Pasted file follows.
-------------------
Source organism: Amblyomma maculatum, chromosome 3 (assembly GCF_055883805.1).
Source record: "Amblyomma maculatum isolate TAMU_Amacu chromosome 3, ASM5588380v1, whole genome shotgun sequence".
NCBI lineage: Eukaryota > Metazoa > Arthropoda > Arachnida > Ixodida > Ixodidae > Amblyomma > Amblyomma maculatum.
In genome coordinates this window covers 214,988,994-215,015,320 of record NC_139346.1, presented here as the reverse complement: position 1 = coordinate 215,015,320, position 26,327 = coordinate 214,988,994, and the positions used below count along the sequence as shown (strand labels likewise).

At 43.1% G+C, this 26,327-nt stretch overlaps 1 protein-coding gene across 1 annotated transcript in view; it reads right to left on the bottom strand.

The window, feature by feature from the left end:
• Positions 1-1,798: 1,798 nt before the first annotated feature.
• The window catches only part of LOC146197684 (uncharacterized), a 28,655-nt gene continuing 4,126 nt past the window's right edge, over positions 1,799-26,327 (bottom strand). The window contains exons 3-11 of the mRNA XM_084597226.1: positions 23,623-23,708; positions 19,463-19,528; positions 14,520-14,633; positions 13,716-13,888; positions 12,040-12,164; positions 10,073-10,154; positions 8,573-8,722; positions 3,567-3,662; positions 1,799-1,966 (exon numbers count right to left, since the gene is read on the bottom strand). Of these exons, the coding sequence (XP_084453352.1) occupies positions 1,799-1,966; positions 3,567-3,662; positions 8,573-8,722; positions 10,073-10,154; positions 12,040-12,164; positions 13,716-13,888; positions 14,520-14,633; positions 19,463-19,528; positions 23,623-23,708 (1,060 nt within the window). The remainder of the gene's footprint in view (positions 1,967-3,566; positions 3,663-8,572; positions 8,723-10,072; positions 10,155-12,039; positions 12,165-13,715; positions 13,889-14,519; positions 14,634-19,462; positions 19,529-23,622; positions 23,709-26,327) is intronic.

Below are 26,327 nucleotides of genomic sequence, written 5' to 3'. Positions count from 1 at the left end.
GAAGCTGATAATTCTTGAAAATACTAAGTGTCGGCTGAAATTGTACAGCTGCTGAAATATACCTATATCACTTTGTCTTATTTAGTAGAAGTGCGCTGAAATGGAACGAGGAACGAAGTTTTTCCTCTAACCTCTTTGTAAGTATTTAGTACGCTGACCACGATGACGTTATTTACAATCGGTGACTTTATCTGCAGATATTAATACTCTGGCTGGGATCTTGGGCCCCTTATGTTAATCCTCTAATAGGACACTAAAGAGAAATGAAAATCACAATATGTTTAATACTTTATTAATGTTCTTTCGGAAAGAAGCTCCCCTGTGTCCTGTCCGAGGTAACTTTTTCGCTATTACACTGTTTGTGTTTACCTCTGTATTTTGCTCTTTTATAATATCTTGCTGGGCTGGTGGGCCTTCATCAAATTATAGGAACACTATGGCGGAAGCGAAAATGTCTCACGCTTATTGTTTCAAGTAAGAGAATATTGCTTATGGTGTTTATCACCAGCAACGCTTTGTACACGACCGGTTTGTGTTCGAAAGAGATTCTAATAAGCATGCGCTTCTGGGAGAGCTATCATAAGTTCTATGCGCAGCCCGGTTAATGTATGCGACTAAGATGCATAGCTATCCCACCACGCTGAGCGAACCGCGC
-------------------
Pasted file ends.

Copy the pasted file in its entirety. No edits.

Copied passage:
Source organism: Amblyomma maculatum, chromosome 3 (assembly GCF_055883805.1).
Source record: "Amblyomma maculatum isolate TAMU_Amacu chromosome 3, ASM5588380v1, whole genome shotgun sequence".
NCBI lineage: Eukaryota > Metazoa > Arthropoda > Arachnida > Ixodida > Ixodidae > Amblyomma > Amblyomma maculatum.
In genome coordinates this window covers 214,988,994-215,015,320 of record NC_139346.1, presented here as the reverse complement: position 1 = coordinate 215,015,320, position 26,327 = coordinate 214,988,994, and the positions used below count along the sequence as shown (strand labels likewise).

At 43.1% G+C, this 26,327-nt stretch overlaps 1 protein-coding gene across 1 annotated transcript in view; it reads right to left on the bottom strand.

The window, feature by feature from the left end:
• Positions 1-1,798: 1,798 nt before the first annotated feature.
• The window catches only part of LOC146197684 (uncharacterized), a 28,655-nt gene continuing 4,126 nt past the window's right edge, over positions 1,799-26,327 (bottom strand). The window contains exons 3-11 of the mRNA XM_084597226.1: positions 23,623-23,708; positions 19,463-19,528; positions 14,520-14,633; positions 13,716-13,888; positions 12,040-12,164; positions 10,073-10,154; positions 8,573-8,722; positions 3,567-3,662; positions 1,799-1,966 (exon numbers count right to left, since the gene is read on the bottom strand). Of these exons, the coding sequence (XP_084453352.1) occupies positions 1,799-1,966; positions 3,567-3,662; positions 8,573-8,722; positions 10,073-10,154; positions 12,040-12,164; positions 13,716-13,888; positions 14,520-14,633; positions 19,463-19,528; positions 23,623-23,708 (1,060 nt within the window). The remainder of the gene's footprint in view (positions 1,967-3,566; positions 3,663-8,572; positions 8,723-10,072; positions 10,155-12,039; positions 12,165-13,715; positions 13,889-14,519; positions 14,634-19,462; positions 19,529-23,622; positions 23,709-26,327) is intronic.

Below are 26,327 nucleotides of genomic sequence, written 5' to 3'. Positions count from 1 at the left end.
GAAGCTGATAATTCTTGAAAATACTAAGTGTCGGCTGAAATTGTACAGCTGCTGAAATATACCTATATCACTTTGTCTTATTTAGTAGAAGTGCGCTGAAATGGAACGAGGAACGAAGTTTTTCCTCTAACCTCTTTGTAAGTATTTAGTACGCTGACCACGATGACGTTATTTACAATCGGTGACTTTATCTGCAGATATTAATACTCTGGCTGGGATCTTGGGCCCCTTATGTTAATCCTCTAATAGGACACTAAAGAGAAATGAAAATCACAATATGTTTAATACTTTATTAATGTTCTTTCGGAAAGAAGCTCCCCTGTGTCCTGTCCGAGGTAACTTTTTCGCTATTACACTGTTTGTGTTTACCTCTGTATTTTGCTCTTTTATAATATCTTGCTGGGCTGGTGGGCCTTCATCAAATTATAGGAACACTATGGCGGAAGCGAAAATGTCTCACGCTTATTGTTTCAAGTAAGAGAATATTGCTTATGGTGTTTATCACCAGCAACGCTTTGTACACGACCGGTTTGTGTTCGAAAGAGATTCTAATAAGCATGCGCTTCTGGGAGAGCTATCATAAGTTCTATGCGCAGCCCGGTTAATGTATGCGACTAAGATGCATAGCTATCCCACCACGCTGAGCGAACCGCGC